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GDPR: Burden, or Opportunity?

min read

Liam Sherman
Business Strategy Director

As the compliance deadline for the European Union’s General Data Protection Rule (GDPR) approaches on May 25, companies are working hard to assemble the processes and technology they'll need to comply with the law’s directives.

If your business is operating in Europe or collecting data from European customers, GDPR is a mandatory; you’ll need to have data protections in place when the provisions of the law take effect.

For some companies, this is causing anxiety about the protections mandated by the law and the steep penalties for non-compliance.

However, the looming GDPR deadline actually presents an opportunity for U.S. businesses that don’t yet operate in the E.U.; by modeling your privacy controls off GDPR standards, you can rise above the competition by complying with the strongest privacy protection laws currently on the books.  

This will provide your organization with important benefits, like:

  • Building trust with consumers by adopting the processes and standards that form the world’s most comprehensive consumer data protections
  • Opening up your businesses for E.U. markets 
  • Better understanding your customers’ preferences and behaviors

Building Trust

In the era of the Cambridge Analytica/Facebook scandal and rampant identity theft, consumer trust is an increasingly rare and valuable commodity.

Consumers are demanding more and more accountability from companies for how their information is collected and used. According to the Pew Research Center, over 80% of U.S. adult social media users are concerned about advertisers and businesses accessing their data (and that was before the Cambridge Analytica story broke.)

Smart businesses will see this as an opportunity — companies that are able to build and demonstrate strong privacy protections for their customers will have an advantage over those that do not.

Currently, U.S. privacy laws lack many of the controls and customer rights that are included in GDPR. (And with the current political situation, U.S. consumer privacy protections are unlikely to be amended for some time.) By aspiring to E.U. data protection standards, you can competitively differentiate your company and earn customers’ trust.

Accessing E.U. Markets

In the past few years, many U.S. companies have opted to avoid doing business with E.U. customers entirely, due to the difficulty of complying with Safe Harbor privacy principles (the GDPR’s predecessor).

While many of the protections of Safe Harbor are similar to GDPR, there is one crucial difference: the old law was merely an E.U. directive versus an E.U. regulation.

Under E.U. law, directives mandate a general policy at a high level, but it is up to each member state to establish local regulations and processes. This means that under Safe Harbor laws, U.S. businesses intending to use E.U. customer data had to either set up model clause agreements with each E.U. member state or establish an separate E.U. operation that kept all E.U. data completely insulated within the E.U.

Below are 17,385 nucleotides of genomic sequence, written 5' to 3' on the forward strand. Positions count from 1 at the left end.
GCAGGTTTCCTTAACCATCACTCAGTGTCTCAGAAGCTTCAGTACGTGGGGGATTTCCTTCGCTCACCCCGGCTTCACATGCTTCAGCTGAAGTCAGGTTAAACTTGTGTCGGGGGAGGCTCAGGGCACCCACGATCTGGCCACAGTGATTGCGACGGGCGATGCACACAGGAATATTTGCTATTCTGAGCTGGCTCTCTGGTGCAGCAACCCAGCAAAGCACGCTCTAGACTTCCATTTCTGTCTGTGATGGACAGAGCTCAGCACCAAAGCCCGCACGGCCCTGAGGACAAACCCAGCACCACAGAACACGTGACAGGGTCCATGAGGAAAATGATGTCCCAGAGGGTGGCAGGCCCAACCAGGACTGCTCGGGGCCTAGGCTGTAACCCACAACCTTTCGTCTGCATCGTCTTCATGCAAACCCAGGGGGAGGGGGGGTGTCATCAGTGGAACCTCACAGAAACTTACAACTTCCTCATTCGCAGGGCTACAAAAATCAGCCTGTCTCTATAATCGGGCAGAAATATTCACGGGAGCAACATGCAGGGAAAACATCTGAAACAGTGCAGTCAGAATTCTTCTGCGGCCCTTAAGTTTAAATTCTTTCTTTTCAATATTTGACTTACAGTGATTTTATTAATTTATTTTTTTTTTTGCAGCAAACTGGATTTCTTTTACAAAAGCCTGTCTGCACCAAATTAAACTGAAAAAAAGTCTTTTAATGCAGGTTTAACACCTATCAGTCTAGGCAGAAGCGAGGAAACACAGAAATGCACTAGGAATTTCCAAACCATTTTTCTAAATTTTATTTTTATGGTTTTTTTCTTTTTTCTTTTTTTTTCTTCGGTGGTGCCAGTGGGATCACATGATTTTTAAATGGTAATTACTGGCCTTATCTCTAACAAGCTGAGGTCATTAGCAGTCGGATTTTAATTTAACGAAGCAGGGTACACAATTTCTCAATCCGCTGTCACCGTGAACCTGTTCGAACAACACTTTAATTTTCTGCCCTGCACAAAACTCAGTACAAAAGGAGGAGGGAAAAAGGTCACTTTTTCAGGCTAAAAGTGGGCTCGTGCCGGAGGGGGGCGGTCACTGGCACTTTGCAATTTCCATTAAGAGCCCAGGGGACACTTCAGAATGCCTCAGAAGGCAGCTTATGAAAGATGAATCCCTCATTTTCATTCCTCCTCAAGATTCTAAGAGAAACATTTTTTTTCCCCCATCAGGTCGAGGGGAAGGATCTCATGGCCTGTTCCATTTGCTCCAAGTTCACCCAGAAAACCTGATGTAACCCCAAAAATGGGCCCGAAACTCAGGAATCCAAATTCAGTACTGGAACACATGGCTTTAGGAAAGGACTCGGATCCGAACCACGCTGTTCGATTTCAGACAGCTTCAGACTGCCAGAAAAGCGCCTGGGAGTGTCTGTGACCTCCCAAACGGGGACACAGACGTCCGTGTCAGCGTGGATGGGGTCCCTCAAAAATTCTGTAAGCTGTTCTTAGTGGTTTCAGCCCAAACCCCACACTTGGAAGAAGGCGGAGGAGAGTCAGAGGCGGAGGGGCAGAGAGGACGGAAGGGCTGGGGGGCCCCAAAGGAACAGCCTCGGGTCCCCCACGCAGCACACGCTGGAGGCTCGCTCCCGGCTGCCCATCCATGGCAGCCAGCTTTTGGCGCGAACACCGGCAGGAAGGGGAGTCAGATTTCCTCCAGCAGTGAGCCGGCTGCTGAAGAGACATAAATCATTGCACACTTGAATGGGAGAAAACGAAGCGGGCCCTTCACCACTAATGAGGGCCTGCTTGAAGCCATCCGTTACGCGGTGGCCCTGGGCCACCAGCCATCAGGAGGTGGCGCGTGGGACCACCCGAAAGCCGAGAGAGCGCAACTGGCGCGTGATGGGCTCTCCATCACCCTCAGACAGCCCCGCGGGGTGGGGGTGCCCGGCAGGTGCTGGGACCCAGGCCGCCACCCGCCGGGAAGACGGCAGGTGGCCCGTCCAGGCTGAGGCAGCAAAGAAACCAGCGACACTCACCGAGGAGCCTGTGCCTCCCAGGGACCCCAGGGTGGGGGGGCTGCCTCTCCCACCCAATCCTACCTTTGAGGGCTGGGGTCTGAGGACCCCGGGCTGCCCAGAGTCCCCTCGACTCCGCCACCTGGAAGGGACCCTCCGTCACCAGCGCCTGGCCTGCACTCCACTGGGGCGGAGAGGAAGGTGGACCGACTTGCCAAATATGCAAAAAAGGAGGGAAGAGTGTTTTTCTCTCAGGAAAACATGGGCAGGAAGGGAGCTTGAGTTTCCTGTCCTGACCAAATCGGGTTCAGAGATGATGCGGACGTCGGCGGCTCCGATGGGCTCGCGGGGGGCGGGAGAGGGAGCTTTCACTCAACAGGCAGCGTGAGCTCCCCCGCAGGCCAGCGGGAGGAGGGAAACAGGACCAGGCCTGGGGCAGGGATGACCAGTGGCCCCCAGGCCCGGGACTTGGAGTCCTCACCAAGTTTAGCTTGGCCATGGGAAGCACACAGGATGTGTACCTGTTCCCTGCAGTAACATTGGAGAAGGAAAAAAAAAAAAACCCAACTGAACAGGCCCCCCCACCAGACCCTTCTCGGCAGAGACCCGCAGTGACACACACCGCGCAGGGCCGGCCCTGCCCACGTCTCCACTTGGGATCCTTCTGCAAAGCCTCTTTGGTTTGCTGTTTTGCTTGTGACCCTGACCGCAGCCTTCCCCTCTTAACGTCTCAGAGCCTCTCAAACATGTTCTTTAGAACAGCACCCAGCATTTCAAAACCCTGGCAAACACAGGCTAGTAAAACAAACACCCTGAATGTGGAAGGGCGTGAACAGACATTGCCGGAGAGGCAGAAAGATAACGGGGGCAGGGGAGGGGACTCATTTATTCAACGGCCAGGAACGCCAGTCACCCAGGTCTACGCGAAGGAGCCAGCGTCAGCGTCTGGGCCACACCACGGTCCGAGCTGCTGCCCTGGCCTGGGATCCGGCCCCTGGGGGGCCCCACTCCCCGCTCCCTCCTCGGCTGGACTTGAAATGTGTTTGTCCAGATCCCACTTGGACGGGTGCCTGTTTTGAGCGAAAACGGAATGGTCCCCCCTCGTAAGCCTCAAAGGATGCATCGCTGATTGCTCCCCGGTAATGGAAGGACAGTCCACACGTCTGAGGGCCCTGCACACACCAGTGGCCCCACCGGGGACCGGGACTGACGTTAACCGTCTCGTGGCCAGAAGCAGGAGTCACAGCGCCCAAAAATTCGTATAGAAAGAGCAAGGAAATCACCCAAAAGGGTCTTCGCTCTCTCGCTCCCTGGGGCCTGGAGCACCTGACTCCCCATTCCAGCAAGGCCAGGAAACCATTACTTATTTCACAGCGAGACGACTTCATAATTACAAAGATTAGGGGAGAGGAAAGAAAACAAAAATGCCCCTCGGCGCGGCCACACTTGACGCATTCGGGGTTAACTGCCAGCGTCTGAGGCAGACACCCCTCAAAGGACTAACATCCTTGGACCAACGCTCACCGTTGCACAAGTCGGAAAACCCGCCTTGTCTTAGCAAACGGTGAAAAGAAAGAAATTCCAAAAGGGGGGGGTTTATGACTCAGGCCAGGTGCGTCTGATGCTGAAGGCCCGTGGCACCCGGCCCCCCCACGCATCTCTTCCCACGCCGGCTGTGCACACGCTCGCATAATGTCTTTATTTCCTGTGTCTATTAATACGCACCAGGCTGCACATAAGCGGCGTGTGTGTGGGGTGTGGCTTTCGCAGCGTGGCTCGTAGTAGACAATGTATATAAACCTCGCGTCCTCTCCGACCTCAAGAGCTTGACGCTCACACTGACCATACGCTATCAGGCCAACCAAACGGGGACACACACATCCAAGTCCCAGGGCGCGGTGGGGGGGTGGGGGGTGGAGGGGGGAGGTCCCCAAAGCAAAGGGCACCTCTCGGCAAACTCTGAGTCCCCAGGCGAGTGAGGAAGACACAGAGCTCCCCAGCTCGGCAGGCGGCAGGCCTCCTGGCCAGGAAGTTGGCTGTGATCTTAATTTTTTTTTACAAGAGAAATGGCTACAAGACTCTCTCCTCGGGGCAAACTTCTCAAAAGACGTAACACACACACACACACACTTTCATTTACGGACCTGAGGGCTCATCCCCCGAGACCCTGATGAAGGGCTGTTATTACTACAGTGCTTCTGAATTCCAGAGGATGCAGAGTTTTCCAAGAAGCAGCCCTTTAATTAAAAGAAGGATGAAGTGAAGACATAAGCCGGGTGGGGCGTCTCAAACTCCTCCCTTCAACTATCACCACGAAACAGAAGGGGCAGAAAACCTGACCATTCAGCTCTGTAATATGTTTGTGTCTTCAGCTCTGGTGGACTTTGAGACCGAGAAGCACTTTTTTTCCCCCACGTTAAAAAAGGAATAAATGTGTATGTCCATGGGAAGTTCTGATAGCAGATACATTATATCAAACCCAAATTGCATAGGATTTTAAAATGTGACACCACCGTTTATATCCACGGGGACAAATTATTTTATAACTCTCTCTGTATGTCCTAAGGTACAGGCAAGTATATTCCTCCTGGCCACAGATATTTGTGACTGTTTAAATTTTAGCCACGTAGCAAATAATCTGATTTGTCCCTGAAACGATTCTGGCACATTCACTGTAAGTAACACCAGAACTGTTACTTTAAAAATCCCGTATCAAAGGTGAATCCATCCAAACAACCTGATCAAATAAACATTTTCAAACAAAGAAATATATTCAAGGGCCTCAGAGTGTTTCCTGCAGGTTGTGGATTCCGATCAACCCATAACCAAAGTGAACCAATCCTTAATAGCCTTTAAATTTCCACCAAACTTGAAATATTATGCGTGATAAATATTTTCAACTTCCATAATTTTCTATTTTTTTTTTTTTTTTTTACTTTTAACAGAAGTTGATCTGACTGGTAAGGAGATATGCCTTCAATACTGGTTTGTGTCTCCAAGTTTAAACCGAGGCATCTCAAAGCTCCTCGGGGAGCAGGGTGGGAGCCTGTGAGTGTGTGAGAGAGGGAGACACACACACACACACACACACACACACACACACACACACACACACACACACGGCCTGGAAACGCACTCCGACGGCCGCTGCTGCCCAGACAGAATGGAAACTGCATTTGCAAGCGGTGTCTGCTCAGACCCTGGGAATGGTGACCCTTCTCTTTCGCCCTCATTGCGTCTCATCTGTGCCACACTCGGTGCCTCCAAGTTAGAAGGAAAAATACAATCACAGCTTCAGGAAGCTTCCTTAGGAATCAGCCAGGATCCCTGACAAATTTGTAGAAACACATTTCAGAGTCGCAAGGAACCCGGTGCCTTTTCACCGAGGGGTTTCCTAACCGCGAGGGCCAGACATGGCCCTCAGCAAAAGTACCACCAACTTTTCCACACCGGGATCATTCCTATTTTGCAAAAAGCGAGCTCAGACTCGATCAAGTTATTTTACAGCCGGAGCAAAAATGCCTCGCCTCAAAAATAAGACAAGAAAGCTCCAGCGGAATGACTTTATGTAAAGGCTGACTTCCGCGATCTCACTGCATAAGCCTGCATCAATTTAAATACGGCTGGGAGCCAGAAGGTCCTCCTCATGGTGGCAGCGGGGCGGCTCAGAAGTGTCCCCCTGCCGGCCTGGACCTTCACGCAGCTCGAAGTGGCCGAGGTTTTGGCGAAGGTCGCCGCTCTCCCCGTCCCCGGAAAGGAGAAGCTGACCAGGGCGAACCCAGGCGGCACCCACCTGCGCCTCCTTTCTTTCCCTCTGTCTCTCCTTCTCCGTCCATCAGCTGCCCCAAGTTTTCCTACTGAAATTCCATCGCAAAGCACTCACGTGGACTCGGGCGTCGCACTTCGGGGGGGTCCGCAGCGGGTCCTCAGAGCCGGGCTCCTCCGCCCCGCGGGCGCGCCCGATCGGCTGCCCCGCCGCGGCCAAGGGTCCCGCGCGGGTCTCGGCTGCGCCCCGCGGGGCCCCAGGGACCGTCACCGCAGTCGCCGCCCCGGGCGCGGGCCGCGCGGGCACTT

Since GDPR is an E.U. regulation, the rights and principles of the law are identical across all E.U. countries, and only one agreement needs to be established to conduct business (e.g. Privacy Shield). This greatly reduces the compliance burden and the cost of setting up data operations for U.S. businesses.

Building Better Customer Experiences

For a long time, many U.S. businesses have fallen into the trap of “bigger marketing is better marketing.” They assume that a wide net that includes every customer will gain more brand awareness and positively shift behaviors.

In reality, targeting experiences at users that are not receptive can be worse than not marketing to them at all. It can actually be damaging to your reputation and brand to over-communicate, or communicate the wrong message.

Some of the components of GDPR compliance, though, are the same building blocks you would need to create a great customer experience program — namely, recognizing your users and providing them with the right experiences according to their opts and interests.

GDPR mandates that businesses be clear about how customer data is going to be used, and that they collect explicit permission from the customer for each planned usage of that data. Get these pieces right, and your customers will thank you for it; by adhering to GDPR, you're enabling your organization to collect the data points it needs not only to protect customer privacy, but also to provide more personalized messaging.

Getting Started

Don’t be daunted by getting set up for GDPR — the law itself is written in clear and comprehensible language (ahem HIPAA…) and there are many resources out there to help in getting started, including:

As customer concern about data privacy increases, treating the new E.U. laws as an opportunity, rather than a barrier, will likely bring your company great rewards.

Still have questions about GDPR, privacy, and data? Drop us a line.